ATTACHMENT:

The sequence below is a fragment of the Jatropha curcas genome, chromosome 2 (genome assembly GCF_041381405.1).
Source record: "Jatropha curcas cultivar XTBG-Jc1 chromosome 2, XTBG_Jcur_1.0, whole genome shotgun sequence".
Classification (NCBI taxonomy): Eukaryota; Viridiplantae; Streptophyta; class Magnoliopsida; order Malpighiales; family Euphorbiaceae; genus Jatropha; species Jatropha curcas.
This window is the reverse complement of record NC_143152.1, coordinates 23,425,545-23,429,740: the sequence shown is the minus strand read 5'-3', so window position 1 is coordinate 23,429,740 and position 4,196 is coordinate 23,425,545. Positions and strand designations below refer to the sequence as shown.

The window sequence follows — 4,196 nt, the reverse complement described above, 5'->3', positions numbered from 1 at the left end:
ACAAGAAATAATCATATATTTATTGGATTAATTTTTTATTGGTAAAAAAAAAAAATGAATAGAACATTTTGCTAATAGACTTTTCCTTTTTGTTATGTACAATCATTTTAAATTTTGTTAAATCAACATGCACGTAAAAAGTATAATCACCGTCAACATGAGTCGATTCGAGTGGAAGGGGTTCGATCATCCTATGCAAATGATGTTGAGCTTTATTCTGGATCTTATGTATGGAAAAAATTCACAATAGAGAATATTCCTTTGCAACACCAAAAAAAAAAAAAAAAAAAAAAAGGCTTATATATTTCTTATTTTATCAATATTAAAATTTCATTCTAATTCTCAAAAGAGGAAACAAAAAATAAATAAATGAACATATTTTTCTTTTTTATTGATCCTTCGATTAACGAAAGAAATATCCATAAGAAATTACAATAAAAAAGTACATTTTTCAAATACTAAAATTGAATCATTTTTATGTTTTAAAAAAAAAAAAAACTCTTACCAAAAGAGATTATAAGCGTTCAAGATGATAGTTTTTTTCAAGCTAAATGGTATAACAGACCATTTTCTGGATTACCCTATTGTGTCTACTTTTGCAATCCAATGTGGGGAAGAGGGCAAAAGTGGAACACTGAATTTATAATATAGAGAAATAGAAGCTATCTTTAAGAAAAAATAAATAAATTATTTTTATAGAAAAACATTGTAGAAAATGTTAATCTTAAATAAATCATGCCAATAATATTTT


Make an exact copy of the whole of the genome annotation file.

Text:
The sequence below is a fragment of the Jatropha curcas genome, chromosome 2 (genome assembly GCF_041381405.1).
Source record: "Jatropha curcas cultivar XTBG-Jc1 chromosome 2, XTBG_Jcur_1.0, whole genome shotgun sequence".
Classification (NCBI taxonomy): Eukaryota; Viridiplantae; Streptophyta; class Magnoliopsida; order Malpighiales; family Euphorbiaceae; genus Jatropha; species Jatropha curcas.
This window is the reverse complement of record NC_143152.1, coordinates 23,425,545-23,429,740: the sequence shown is the minus strand read 5'-3', so window position 1 is coordinate 23,429,740 and position 4,196 is coordinate 23,425,545. Positions and strand designations below refer to the sequence as shown.

The window sequence follows — 4,196 nt, the reverse complement described above, 5'->3', positions numbered from 1 at the left end:
ACAAGAAATAATCATATATTTATTGGATTAATTTTTTATTGGTAAAAAAAAAAAATGAATAGAACATTTTGCTAATAGACTTTTCCTTTTTGTTATGTACAATCATTTTAAATTTTGTTAAATCAACATGCACGTAAAAAGTATAATCACCGTCAACATGAGTCGATTCGAGTGGAAGGGGTTCGATCATCCTATGCAAATGATGTTGAGCTTTATTCTGGATCTTATGTATGGAAAAAATTCACAATAGAGAATATTCCTTTGCAACACCAAAAAAAAAAAAAAAAAAAAAAAGGCTTATATATTTCTTATTTTATCAATATTAAAATTTCATTCTAATTCTCAAAAGAGGAAACAAAAAATAAATAAATGAACATATTTTTCTTTTTTATTGATCCTTCGATTAACGAAAGAAATATCCATAAGAAATTACAATAAAAAAGTACATTTTTCAAATACTAAAATTGAATCATTTTTATGTTTTAAAAAAAAAAAAAACTCTTACCAAAAGAGATTATAAGCGTTCAAGATGATAGTTTTTTTCAAGCTAAATGGTATAACAGACCATTTTCTGGATTACCCTATTGTGTCTACTTTTGCAATCCAATGTGGGGAAGAGGGCAAAAGTGGAACACTGAATTTATAATATAGAGAAATAGAAGCTATCTTTAAGAAAAAATAAATAAATTATTTTTATAGAAAAACATTGTAGAAAATGTTAATCTTAAATAAATCATGCCAATAATATTTT